______________________________________<Antistatic layer>Antistatic layer:Antistatic resin       10     parts by weight(Cation-modified acrylic resin,Elecond PQ-50B, manufacturedby Soken ChemicalEngineering Co., Ltd.)Toluene                15     parts by weightMethyl ethyl ketone    15     parts by weight<Intermediate layer>Intermediate layer A:Acrylic polyol resin (Acrydic                  30     parts by weight47-538, manufactured by DainipponInk and Chemicals, Inc.)Isocyanate curing agent (Takenate                  3      parts by weightA-14, Manufactured by TakedaChemical Industries, Ltd.)Catalyst (S-CAT24, manufactured                  0.15   part by weightby Sankyo OrganicChemicals Co., Ltd.)Methyl ethyl ketone    30     parts by weightToluene                30     parts by weightButyl acetate          10     parts by weight<Receptive layer>Receptive layer A:Vinyl chloride/vinyl acetate copolymer                  50     parts by weight(VAGH, manufactured byUnion Carbide Corporation)Polyester resin (Vylon 200,                  50     parts by weightmanufactured by Toyobo Co., Ltd.)Nylon 12 filler        1      part by weight(Orgasol 2002, manufactured byNihon Rilsan k.k.)Stearic acid (1st grade,                  5      parts by weightmanufactured by KantoChemical Co., Inc.)Chelate curing agent   5      parts by weight(Orgatix TC-100, manufactured byMatsumoto Trading Co., Ltd.)Amino-modified silicone                  3      parts by weight(KF-393, manufactured by theShin-Etsu Chemical Co., Ltd.)Epoxy-modified silicone                  3      parts by weight(X-22-343, manufactured by theShin-Etsu Chemical Co., Ltd.)Methyl ethyl ketone    300    parts by weightToluene                300    parts by weightIsopropanol            50     parts by weight<Back surface layer>Back surface layer A:Acrylic polyol resin (Acrydic                  20     parts by weightA-801P, manufactured by DainipponInk and Chemicals, Inc.)Fine particles of nylon                  0.5    part by weight(Orgasol 2002, manufactured byNihon Rilsan k.k.)Butyl acetate          400    parts by weightToluene                400    parts by weightBack surface layer B:Acrylic polyol resin (Acrydic                  30     parts by weight47-538, manufactured by DainipponInk and Chemicals, Inc.)Nylon 12 filler        0.08   part by weight(MW-330, manufactured byShinto Paint Co., Ltd.)Methyl ethyl ketone    30     parts by weightToluene                30     parts by weightButyl acetate          10     parts by weightBack surface layer C:Acrylic polyol resin (Acrydic                  30     parts by weight47-538, manufactured by DainipponInk and Chemicals, Inc.)Isocyanate curing agent (Takenate                  3      parts by weightA-14, Manufactured by TakedaChemical Industries, Ltd.)Fine particles of nylon                  0.08   part by weight(MW-330, manufactured byShinto Paint Co., Ltd.)Catalyst (S-CAT24, manufactured                  0.15   part by weightby Sankyo OrganicChemicals Co., Ltd.)Methyl ethyl ketone    30     parts by weightToluene                30     parts by weightButyl acetate          10     parts by weightBack surface layer D:Acrylic polyol resin (Acrydic                  30     parts by weightA-815-45, manufactured by DainipponInk and Chemicals, Inc.)Isocyanate curing agent (Takenate                  3      parts by weightA-14, Manufactured by TakedaChemical Industries, Ltd.)Fine particles of nylon                  0.08   part by weight(MW-330, manufactured byShinto Paint Co., Ltd.)Catalyst (S-CAT24, manufactured                  0.15   part by weightby Sankyo OrganicChemicals Co., Ltd.)Methyl ethyl ketone    30     parts by weightToluene                30     parts by weightButyl acetate          10     parts by weightBack surface layer E:Acrylic polyol resin (Acrydic                  30     parts by weight47-538, manufactured by DainipponInk and Chemicals, Inc.)Isocyanate curing agent (Takenate                  3      parts by weightA-14, Manufactured by TakedaChemical Industries, Ltd.)Fine particles of silica                  0.05   part by weight(Sylysia 310, manufactured byFuji Sylsia Chemical Ltd.)Catalyst (S-CAT24, manufactured                  0.15   part by weightby Sankyo OrganicChemicals Co., Ltd.)Methyl ethyl ketone    30     parts by weightToluene                30     parts by weightButyl acetate          10     parts by weightBack surface layer F:Acrylic polyol resin (Acrydic                  30     parts by weight47-538, manufactured by DainipponInk and Chemicals, Inc.)Fine particles of silica                  0.05   part by weight(Sylysia 310, manufactured byFuji Sylsia Chemical Ltd.)Methyl ethyl ketone    30     parts by weightToluene                30     parts by weightButyl acetate          10     parts by weightBack surface layer V (comparative example):Acrylic resin (Dianal BR-85,                  30     parts by weightmanufactured by MitsubishiRayon Co., Ltd.)Fine particles of nylon                  0.08   part by weight(MW-330, manufactured byShinto Paint Co., Ltd.)Methyl ethyl ketone    30     parts by weightToluene                30     parts by weightBack surface layer W (comparative example):Polyester resin (Vylon 290,                  30     parts by weightmanufactured by Toyobo Co., Ltd.)Fine particles of nylon                  0.08   part by weight(MW-330, manufactured byShinto Paint Co., Ltd.)Methyl ethyl ketone    35     parts by weightToluene                35     parts by weightBack surface layer X (comparative example):Polyester resin (Vylon 290,                  30     parts by weightmanufactured by Toyobo Co., Ltd.)Fine particles of silica                  0.05   part by weight(Sylysia 310, manufactured byFuji Sylsia Chemical Ltd.)Methyl ethyl ketone    35     parts by weightToluene                35     parts by weight<Antistatic treatment>Coating solution A for antistatic treatmentAntistatic agent       1      part by weight(TB-34, manufactured byMatsumoto Yushi Seiyaku Co., Ltd.)Isopropanol            2000   parts by weight______________________________________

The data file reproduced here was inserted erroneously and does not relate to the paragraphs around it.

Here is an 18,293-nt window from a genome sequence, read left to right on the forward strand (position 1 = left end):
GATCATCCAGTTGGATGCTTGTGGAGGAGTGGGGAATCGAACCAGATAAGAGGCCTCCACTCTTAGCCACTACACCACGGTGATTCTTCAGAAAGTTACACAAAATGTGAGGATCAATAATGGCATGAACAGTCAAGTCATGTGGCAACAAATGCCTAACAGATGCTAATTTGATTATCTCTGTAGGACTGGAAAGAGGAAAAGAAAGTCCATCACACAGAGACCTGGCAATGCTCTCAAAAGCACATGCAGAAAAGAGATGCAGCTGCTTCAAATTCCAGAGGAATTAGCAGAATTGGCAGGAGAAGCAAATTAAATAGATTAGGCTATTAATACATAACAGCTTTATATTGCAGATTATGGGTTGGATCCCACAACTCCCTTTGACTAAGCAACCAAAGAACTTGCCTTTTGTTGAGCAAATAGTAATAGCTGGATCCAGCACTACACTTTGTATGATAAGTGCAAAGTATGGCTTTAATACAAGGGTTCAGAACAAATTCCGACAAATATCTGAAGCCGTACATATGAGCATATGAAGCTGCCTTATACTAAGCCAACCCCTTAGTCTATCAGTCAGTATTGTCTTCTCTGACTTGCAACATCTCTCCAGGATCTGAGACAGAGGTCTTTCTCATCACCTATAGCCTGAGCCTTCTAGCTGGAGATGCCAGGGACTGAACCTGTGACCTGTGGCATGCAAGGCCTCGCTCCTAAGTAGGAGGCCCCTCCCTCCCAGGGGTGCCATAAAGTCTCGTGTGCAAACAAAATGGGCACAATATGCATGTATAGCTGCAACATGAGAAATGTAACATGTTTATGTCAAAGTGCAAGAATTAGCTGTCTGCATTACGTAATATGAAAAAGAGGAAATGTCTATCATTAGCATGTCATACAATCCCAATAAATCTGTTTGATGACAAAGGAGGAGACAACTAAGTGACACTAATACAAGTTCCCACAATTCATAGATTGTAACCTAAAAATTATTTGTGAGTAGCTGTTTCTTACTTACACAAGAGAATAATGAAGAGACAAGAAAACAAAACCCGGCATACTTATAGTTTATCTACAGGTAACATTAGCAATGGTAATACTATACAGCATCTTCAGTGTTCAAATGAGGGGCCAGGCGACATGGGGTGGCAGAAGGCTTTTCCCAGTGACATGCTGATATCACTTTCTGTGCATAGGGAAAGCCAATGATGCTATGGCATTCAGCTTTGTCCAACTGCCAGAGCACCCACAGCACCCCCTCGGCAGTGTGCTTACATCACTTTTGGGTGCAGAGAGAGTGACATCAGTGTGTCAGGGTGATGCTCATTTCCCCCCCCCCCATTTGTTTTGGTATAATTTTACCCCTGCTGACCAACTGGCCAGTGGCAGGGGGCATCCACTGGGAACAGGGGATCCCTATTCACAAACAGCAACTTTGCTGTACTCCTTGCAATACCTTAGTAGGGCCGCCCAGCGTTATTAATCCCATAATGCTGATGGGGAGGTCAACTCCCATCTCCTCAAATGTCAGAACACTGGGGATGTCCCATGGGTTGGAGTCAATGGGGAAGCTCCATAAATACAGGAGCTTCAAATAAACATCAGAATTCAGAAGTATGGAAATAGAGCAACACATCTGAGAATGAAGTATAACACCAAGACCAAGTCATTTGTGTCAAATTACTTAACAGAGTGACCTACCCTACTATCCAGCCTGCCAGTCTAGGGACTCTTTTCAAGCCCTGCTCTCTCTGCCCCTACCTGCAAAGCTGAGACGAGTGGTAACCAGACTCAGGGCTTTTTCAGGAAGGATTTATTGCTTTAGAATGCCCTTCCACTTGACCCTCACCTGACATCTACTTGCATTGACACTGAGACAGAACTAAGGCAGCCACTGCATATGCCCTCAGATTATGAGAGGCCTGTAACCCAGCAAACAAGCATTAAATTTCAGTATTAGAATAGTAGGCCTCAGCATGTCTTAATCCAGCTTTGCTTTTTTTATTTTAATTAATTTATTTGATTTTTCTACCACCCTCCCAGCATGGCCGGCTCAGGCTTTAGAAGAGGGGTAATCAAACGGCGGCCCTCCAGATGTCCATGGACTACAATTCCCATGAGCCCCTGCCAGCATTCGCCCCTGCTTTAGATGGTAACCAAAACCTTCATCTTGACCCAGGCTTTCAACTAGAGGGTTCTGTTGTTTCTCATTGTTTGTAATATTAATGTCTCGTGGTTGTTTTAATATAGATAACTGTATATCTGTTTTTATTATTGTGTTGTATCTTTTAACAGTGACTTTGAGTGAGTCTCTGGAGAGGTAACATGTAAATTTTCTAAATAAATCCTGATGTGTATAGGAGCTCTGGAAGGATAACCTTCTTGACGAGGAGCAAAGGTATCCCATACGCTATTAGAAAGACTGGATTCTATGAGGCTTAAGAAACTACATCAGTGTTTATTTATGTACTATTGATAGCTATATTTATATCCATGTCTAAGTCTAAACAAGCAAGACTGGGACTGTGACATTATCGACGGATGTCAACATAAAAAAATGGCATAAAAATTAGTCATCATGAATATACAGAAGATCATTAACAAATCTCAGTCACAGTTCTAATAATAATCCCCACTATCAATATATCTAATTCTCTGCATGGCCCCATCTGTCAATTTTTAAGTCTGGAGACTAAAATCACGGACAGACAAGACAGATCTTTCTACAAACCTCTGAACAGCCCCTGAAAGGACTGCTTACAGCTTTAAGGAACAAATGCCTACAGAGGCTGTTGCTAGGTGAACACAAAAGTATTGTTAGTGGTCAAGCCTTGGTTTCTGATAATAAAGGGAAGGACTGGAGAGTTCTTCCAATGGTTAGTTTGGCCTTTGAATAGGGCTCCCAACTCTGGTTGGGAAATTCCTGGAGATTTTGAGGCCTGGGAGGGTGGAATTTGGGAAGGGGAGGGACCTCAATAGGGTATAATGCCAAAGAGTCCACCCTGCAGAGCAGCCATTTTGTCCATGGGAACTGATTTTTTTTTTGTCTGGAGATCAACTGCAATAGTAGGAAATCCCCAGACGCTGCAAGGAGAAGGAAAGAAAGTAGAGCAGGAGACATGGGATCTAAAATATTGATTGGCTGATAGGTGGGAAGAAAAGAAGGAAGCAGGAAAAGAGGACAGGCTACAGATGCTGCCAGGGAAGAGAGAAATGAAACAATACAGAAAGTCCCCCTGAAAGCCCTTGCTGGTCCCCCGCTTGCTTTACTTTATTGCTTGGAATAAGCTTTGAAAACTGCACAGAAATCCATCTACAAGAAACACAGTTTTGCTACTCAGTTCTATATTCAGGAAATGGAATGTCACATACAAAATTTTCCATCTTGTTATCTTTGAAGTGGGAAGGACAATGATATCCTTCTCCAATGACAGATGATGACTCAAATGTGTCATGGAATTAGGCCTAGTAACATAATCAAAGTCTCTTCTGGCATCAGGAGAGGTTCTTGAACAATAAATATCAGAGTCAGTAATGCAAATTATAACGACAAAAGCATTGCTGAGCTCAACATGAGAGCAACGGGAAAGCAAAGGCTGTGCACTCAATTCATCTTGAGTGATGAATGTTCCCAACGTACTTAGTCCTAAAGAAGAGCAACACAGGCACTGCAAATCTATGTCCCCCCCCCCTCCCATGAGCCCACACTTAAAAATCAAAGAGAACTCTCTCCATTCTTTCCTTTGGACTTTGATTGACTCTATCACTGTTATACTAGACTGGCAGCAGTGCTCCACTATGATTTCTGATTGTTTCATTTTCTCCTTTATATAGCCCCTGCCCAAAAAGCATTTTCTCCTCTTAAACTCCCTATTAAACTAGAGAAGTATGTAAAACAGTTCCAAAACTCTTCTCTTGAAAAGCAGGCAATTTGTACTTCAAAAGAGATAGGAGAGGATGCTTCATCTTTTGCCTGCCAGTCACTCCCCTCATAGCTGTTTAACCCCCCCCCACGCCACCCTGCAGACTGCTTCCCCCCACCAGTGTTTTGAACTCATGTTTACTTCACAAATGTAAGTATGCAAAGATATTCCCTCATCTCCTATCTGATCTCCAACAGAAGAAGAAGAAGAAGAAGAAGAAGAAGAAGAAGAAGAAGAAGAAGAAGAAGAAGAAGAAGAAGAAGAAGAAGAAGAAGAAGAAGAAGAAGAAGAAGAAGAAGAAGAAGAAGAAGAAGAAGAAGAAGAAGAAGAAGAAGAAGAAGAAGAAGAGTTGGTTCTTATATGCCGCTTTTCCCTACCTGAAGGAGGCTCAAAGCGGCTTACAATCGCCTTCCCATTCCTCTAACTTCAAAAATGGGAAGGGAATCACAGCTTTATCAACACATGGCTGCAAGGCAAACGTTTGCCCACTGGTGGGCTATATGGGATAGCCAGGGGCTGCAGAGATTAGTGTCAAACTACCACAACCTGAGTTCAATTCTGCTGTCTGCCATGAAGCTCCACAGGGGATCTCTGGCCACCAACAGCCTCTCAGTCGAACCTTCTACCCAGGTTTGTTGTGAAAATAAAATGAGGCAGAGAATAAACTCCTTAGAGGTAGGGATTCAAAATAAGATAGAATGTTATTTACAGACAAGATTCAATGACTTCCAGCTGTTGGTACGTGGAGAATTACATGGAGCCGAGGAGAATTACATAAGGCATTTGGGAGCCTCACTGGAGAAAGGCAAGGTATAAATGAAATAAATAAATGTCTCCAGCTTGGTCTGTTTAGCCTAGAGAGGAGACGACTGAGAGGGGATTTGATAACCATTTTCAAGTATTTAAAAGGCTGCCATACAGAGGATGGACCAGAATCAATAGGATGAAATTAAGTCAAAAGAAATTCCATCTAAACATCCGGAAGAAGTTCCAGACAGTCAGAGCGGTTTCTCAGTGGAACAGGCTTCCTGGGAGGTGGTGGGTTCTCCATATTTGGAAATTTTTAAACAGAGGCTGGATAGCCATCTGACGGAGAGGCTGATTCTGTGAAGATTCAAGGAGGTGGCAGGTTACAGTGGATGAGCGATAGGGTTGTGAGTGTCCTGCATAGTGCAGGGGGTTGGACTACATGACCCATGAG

Thermal transfer image-receiving sheets were prepared using the above materials. At the outset, an antistatic layer was formed on the substrate sheet by roll coating, and an intermediate layer was then formed thereon by roll coating. The coverages of the antistatic layer and the intermediate layer were 1.0 g/m2 (dry basis) and 4.0 g/m2 (dry basis). Thereafter, a receptive layer was formed on the intermediate layer by roll coating at a coverage on a dry basis of 4.0 g/m2.